|Date Published||15 November 2016|
Rooted in Dishonour
When an 18-year old girl disappears days after she meets her husband-to-be, DI Tim Yates is convinced this is his first encounter with an honour killing.
Katrin Yates, Tim’s wife, is going back part-time to her old job as a police researcher now their daughter is old enough to go to a childminder. Soon Katrin is involved with Tim’s case, on the periphery, meeting escapees from arranged marriages; women who would have certainly been killed in the name of honour if they hadn’t fled their tyrannical families.
DC Juliet Armstrong, however, is not convinced Ayesha Verma has been honour-killed, even less so when another young woman, Margie Pocklington, goes missing. But both girls have fallen off the radar.
A potential honour killing sounded like an interesting plot, so I was eager to tuck into this book, even though it is the fifth in the DI Yates series and I had not read the others. For the first six chapters, I followed Tim around London, mostly being treated to him vomiting and nearly passing out in embarrassing places. As the author made such a deal of Tim’s sorry state, I was expecting it to be critical to the plot. These early chapters were written in the third person, by which time I had settled in, even though the vomit scenes just didn’t do it for me.
Then I arrived at the seventh chapter. Bang – a chapter from Katrin, in the first person point of view. I checked the cover; yes, this is a DI Yates novel. So why is there a first person point of view from someone who is not the main character, when Tim is relegated to third person status? The next chapter didn’t make the story flow any better as it was written from Juliet’s third person point of view. Then a few chapters later, just as I was settling down again with sickly Tim, we had a chapter from ‘the small man’s’, third person point of view. Although it is obvious who he was, and key to the story, it disjointed an already fragmented story further.
Normally I like chapters that flip between points of view, but this felt disorganised and did nothing for the pacing, which was, in places, sedentary. Despite one, then two girls going missing, the story, let alone the characters, had little or no sense of urgency. I was worried at one point the victims might actually die of old age before they were found. Although Tim, Juliet and Katrin all have their roles to play, they just came across as three flat, miserable people with almost no interaction amongst one another. Furthermore, harping back to this being a DI Yates novel, he might as well just have taken a few days off work to recover from his illness as he, and his vomiting, had absolutely no bearing on the outcome of the case.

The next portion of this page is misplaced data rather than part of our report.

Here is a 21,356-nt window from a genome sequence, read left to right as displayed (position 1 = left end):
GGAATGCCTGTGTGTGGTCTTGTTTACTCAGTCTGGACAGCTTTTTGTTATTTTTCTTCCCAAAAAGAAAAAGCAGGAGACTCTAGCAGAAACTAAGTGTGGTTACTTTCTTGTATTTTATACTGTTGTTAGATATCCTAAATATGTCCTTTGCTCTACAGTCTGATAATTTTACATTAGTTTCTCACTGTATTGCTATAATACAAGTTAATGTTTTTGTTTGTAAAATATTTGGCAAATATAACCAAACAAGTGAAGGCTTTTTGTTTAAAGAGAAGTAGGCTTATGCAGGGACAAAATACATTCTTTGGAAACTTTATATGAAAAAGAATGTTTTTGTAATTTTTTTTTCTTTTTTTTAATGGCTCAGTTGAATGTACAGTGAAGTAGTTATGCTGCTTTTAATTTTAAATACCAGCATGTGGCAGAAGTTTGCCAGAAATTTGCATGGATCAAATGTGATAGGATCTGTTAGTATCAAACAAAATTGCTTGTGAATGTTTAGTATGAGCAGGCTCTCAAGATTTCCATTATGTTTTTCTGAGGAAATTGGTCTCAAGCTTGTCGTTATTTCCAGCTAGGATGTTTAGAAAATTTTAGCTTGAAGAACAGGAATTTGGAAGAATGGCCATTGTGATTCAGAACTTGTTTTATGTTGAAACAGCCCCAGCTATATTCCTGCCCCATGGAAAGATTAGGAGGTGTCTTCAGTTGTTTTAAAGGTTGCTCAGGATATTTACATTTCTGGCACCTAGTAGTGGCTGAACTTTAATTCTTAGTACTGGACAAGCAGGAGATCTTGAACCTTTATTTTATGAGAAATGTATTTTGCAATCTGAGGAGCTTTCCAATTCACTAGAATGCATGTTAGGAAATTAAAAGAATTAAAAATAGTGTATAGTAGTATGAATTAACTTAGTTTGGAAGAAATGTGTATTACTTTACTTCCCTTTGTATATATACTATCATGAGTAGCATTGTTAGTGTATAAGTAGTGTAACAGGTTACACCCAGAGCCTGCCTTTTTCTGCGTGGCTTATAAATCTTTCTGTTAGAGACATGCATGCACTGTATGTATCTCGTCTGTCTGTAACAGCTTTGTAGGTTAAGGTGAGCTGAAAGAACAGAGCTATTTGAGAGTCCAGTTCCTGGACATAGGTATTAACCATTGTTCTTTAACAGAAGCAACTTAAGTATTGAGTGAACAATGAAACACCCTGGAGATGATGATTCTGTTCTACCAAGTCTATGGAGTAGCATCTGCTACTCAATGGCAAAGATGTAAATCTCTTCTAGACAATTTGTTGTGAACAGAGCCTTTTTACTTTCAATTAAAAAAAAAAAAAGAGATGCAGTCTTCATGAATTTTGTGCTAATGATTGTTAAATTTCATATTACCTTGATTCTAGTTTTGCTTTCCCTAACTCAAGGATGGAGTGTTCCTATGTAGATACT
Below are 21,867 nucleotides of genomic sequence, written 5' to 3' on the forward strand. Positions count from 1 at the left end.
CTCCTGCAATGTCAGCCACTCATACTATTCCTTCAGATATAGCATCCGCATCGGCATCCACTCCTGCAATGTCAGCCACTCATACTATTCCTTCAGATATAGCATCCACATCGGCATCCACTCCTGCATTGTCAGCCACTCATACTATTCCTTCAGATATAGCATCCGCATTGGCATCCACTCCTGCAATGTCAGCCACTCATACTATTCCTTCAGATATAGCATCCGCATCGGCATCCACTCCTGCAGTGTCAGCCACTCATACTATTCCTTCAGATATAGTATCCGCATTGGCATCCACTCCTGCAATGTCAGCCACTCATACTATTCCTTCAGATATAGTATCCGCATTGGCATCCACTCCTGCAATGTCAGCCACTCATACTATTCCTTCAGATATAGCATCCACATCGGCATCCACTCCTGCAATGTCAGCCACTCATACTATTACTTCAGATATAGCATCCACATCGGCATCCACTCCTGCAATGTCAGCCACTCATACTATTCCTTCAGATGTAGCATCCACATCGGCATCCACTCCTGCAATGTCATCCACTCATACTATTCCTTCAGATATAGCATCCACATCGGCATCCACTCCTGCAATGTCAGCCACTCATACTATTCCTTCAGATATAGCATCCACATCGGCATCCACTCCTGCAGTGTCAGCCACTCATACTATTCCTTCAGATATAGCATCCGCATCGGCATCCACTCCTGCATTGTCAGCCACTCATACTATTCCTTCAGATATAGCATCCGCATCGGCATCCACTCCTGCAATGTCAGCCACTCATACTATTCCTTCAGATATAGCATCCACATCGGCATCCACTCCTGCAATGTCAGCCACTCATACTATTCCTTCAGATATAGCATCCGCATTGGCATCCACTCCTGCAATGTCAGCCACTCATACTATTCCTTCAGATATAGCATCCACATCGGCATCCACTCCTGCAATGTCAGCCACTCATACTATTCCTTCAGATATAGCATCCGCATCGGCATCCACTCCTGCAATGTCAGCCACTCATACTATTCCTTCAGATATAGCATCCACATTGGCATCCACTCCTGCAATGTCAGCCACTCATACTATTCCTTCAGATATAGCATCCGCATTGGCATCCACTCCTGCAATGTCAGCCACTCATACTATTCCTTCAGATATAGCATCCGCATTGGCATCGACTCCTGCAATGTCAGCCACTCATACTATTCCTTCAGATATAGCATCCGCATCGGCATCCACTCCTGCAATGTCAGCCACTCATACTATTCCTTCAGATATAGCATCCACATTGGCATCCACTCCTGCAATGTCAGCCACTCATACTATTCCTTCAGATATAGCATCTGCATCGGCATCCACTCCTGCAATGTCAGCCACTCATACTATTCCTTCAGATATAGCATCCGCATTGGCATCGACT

The only character who had a bit of oomph was a relatively minor character, DC Nancy Chappell, who helped Tim in London and later in Lincolnshire. Unfortunately, her dialogue was so badly written, I couldn’t wait for her to get off-stage. Yes, I understand the author wanted us to know Nancy is a Londoner, but when almost every th is replaced with an f, when ‘alf the words are mutilated, it doesn’t ring true; it screams corny and pulls the reader out of the story. Worse still, this was the only voice that wasn’t generic.
Another faux pas that glared at me far too often in the dialogue was one I call the ‘as you know, you are divorced,’ method of getting information across. Two people who already know something should never share that detail in dialogue, particularly when, with a little twist, the information can still appear.
I found the writing style somewhat pretentious with Latinate words and flowery adjectives, which do not sit with the introspections of every character in a story, especially when they are a mix of detectives, victims and criminals.
Having not read any other DI Yates novels, I don’t know if this one follows the pack, but there is little mystery, simply a can full of obvious red-herrings, conveniences and coincidences in a rambling story, where I learnt nothing about honour killings. I hope Tim Yates gets over his illness for the next book.
Reviewed 24 June 2017 by Kati Barr-Taylor
Kati Barr-Taylor lives in her ‘cosy pigsty’ in the Dordogne. She satisfies her literary cravings by translating, writing, editing and reading.